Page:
Alaska’s Law Enforcement Crisis

Photo By Encyclopaedia Britannica/UIG Via Getty Images

In 2005, the only public safety officer in Russian Mission, a village of 340 people in Alaska, committed suicide. Russian Mission hasn’t had a “permanent, certified police officer” since Simeon Askoak died. As Kyle Hopkins reports at Anchorage Daily News in a joint report effort with ProPublica, residents have been left to fend for themselves in a region with the highest accidental death and homicide rate in Alaska.

He was the only law enforcement officer in Russian Mission, a village of 340 people where he was born and raised. He’d worked as a village public safety officer for the previous 13 years, and while the state of Alaska covered his salary, he lacked equipment, resources and respect.

“It’s degrading me,” Askoak said of the constant search for money to pay for the basic necessities of his job. He described how his city government couldn’t afford utilities for the police station, so he dug into his own pocket to buy heating oil to warm the jailhouse. When his family of seven could no longer afford the bills, the pipes at the jail froze. Soon the water and sewer would be shut off too, he warned.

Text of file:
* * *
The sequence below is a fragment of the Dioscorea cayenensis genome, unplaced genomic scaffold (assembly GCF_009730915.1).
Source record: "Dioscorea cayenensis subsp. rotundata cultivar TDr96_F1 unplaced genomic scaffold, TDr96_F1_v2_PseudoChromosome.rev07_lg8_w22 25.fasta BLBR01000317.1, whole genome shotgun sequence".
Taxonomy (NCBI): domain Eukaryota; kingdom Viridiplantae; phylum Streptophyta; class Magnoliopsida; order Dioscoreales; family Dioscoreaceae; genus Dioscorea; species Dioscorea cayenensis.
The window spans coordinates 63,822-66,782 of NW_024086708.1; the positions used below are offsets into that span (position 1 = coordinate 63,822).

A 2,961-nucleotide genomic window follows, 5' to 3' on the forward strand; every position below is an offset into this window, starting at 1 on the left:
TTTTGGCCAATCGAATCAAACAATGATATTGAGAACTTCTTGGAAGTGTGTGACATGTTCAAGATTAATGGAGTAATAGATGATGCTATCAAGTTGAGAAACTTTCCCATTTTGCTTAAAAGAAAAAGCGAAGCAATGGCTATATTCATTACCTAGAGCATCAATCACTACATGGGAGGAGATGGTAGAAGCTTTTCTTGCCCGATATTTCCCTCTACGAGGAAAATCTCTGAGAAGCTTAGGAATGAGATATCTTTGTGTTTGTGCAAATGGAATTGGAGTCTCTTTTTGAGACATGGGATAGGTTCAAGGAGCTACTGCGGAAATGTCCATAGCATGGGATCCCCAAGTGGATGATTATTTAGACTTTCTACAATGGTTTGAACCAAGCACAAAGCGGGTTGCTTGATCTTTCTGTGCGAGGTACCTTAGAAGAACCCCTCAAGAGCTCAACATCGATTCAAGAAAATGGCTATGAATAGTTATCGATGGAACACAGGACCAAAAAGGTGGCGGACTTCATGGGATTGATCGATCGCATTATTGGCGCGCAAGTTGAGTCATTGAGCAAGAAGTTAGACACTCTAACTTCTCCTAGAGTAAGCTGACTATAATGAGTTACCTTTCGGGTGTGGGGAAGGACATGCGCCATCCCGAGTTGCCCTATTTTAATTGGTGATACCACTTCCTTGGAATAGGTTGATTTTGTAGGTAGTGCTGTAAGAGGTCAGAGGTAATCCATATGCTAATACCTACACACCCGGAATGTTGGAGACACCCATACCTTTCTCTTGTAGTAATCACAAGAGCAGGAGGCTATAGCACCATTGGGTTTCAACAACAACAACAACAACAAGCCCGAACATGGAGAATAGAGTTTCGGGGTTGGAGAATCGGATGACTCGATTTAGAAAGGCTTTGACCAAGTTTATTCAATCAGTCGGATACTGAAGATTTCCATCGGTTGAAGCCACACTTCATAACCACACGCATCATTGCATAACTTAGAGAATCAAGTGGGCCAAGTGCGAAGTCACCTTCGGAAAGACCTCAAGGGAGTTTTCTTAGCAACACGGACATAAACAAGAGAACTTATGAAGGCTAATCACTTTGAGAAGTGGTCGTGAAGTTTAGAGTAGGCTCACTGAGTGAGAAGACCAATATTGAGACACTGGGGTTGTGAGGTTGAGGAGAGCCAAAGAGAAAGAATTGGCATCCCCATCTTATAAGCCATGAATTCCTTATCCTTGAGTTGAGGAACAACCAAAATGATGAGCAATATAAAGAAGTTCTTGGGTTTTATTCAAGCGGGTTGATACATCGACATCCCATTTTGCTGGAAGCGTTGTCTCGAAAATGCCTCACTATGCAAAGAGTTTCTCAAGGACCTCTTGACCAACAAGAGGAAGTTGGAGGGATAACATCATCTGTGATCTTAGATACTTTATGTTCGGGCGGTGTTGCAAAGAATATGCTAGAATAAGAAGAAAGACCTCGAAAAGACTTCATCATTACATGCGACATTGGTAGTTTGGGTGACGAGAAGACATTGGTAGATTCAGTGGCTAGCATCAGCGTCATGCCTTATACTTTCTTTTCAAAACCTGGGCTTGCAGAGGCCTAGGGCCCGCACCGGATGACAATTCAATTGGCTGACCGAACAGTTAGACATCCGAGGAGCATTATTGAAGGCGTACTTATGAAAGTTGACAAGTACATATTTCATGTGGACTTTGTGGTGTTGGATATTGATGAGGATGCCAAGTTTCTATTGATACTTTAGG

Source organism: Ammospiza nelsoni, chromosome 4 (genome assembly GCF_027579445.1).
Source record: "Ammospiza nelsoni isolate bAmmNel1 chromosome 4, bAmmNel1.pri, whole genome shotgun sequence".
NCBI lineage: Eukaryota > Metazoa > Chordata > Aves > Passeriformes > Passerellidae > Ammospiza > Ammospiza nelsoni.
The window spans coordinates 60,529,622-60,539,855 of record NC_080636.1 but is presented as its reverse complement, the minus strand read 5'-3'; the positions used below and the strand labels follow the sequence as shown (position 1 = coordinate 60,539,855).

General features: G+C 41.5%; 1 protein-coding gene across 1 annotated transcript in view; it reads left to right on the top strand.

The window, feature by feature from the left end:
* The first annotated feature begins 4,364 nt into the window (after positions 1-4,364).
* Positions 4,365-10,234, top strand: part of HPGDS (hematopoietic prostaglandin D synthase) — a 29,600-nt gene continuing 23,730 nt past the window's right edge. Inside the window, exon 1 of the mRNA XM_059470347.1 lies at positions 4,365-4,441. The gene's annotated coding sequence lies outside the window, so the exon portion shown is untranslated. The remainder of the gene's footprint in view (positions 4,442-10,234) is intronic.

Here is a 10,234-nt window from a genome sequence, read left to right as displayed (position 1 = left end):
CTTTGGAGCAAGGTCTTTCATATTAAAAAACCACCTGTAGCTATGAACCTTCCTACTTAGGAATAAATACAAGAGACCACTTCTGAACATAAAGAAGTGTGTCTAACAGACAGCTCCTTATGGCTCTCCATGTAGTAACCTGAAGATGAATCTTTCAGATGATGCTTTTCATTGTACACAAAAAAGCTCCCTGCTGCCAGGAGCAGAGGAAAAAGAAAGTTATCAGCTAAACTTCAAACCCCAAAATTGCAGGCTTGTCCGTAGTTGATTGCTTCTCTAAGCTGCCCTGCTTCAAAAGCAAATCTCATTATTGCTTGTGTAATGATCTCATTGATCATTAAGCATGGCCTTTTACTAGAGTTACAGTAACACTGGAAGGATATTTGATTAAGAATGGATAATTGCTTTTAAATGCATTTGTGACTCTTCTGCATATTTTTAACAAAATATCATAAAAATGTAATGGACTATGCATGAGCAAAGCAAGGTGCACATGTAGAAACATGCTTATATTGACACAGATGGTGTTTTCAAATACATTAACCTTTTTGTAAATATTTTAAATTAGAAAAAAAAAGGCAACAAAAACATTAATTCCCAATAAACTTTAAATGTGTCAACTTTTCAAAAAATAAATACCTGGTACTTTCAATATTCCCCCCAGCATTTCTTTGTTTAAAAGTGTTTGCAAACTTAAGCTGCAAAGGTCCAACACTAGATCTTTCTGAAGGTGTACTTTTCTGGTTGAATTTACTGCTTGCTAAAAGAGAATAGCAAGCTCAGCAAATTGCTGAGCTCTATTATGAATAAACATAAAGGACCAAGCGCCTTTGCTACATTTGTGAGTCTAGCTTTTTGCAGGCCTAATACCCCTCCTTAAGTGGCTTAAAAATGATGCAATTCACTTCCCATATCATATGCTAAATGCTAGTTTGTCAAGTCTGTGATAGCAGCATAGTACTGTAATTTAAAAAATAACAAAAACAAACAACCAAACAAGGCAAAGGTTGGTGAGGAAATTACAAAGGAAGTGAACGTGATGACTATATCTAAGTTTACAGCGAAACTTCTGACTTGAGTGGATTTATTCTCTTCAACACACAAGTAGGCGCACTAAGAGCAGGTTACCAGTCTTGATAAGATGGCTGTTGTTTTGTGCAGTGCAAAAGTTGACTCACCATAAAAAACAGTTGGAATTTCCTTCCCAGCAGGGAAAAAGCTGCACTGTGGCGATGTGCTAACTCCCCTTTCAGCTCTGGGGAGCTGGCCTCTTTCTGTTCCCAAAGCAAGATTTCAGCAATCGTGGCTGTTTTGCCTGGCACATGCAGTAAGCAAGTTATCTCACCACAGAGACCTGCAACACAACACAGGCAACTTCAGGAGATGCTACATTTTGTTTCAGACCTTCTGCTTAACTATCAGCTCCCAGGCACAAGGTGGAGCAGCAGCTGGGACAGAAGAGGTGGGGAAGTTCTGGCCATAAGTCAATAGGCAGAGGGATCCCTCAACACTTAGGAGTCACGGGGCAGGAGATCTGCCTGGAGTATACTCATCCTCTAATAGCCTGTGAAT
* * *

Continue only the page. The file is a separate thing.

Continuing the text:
“We are the first responders,” Askoak said, describing the unique role VPSOs play in the state. They bust drunken drivers, bootleggers and drug dealers. They listen to children tell of being molested, stand between abusers and domestic violence victims, and pull bodies from the rivers. Always unarmed and usually without backup.

Having told his story, Askoak left the meeting and flew home in a rattling bush plane above a tangle of streams and spongy tundra. Two days later, he followed a trail to a lagoon 100 yards from his front door and shot himself in the chest.

He was 50 years old. A boy found his body shrouded in newly fallen snow.

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